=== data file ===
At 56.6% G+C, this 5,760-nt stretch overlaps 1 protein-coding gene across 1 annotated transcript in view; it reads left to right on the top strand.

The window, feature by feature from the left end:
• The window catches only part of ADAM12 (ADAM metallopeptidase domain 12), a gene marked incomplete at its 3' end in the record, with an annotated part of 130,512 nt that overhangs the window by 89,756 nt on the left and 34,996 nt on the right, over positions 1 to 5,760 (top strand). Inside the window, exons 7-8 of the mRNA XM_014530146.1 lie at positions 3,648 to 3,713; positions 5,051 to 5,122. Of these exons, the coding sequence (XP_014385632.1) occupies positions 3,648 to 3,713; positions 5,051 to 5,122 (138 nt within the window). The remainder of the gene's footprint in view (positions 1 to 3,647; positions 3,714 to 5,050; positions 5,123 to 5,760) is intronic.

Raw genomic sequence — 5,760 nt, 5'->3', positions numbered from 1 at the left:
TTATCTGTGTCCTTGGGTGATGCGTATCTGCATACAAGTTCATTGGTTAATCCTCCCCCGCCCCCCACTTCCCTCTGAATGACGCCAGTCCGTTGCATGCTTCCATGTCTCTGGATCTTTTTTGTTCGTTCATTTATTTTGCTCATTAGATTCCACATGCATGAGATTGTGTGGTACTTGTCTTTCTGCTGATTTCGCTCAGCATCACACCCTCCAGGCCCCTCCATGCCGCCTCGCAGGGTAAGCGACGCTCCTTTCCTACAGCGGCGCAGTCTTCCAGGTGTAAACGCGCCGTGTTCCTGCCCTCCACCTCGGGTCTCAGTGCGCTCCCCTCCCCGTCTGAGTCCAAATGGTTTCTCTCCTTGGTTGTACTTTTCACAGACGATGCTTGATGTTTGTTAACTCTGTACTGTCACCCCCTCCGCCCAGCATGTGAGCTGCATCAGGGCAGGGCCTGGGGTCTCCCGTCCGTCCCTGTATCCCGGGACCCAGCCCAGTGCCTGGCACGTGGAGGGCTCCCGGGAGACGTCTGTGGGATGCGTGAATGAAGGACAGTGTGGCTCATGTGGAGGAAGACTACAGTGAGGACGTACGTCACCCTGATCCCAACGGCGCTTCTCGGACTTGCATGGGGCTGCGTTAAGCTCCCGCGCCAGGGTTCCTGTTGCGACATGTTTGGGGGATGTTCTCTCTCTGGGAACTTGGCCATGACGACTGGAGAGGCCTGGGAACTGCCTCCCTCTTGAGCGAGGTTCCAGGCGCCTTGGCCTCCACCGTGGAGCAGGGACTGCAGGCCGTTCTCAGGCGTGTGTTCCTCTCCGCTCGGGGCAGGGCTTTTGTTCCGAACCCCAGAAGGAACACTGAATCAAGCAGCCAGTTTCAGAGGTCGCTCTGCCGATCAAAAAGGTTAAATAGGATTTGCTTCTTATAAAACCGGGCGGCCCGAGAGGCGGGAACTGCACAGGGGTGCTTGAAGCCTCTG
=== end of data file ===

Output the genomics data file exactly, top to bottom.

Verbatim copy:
At 56.6% G+C, this 5,760-nt stretch overlaps 1 protein-coding gene across 1 annotated transcript in view; it reads left to right on the top strand.

The window, feature by feature from the left end:
• The window catches only part of ADAM12 (ADAM metallopeptidase domain 12), a gene marked incomplete at its 3' end in the record, with an annotated part of 130,512 nt that overhangs the window by 89,756 nt on the left and 34,996 nt on the right, over positions 1 to 5,760 (top strand). Inside the window, exons 7-8 of the mRNA XM_014530146.1 lie at positions 3,648 to 3,713; positions 5,051 to 5,122. Of these exons, the coding sequence (XP_014385632.1) occupies positions 3,648 to 3,713; positions 5,051 to 5,122 (138 nt within the window). The remainder of the gene's footprint in view (positions 1 to 3,647; positions 3,714 to 5,050; positions 5,123 to 5,760) is intronic.

Raw genomic sequence — 5,760 nt, 5'->3', positions numbered from 1 at the left:
TTATCTGTGTCCTTGGGTGATGCGTATCTGCATACAAGTTCATTGGTTAATCCTCCCCCGCCCCCCACTTCCCTCTGAATGACGCCAGTCCGTTGCATGCTTCCATGTCTCTGGATCTTTTTTGTTCGTTCATTTATTTTGCTCATTAGATTCCACATGCATGAGATTGTGTGGTACTTGTCTTTCTGCTGATTTCGCTCAGCATCACACCCTCCAGGCCCCTCCATGCCGCCTCGCAGGGTAAGCGACGCTCCTTTCCTACAGCGGCGCAGTCTTCCAGGTGTAAACGCGCCGTGTTCCTGCCCTCCACCTCGGGTCTCAGTGCGCTCCCCTCCCCGTCTGAGTCCAAATGGTTTCTCTCCTTGGTTGTACTTTTCACAGACGATGCTTGATGTTTGTTAACTCTGTACTGTCACCCCCTCCGCCCAGCATGTGAGCTGCATCAGGGCAGGGCCTGGGGTCTCCCGTCCGTCCCTGTATCCCGGGACCCAGCCCAGTGCCTGGCACGTGGAGGGCTCCCGGGAGACGTCTGTGGGATGCGTGAATGAAGGACAGTGTGGCTCATGTGGAGGAAGACTACAGTGAGGACGTACGTCACCCTGATCCCAACGGCGCTTCTCGGACTTGCATGGGGCTGCGTTAAGCTCCCGCGCCAGGGTTCCTGTTGCGACATGTTTGGGGGATGTTCTCTCTCTGGGAACTTGGCCATGACGACTGGAGAGGCCTGGGAACTGCCTCCCTCTTGAGCGAGGTTCCAGGCGCCTTGGCCTCCACCGTGGAGCAGGGACTGCAGGCCGTTCTCAGGCGTGTGTTCCTCTCCGCTCGGGGCAGGGCTTTTGTTCCGAACCCCAGAAGGAACACTGAATCAAGCAGCCAGTTTCAGAGGTCGCTCTGCCGATCAAAAAGGTTAAATAGGATTTGCTTCTTATAAAACCGGGCGGCCCGAGAGGCGGGAACTGCACAGGGGTGCTTGAAGCCTCTG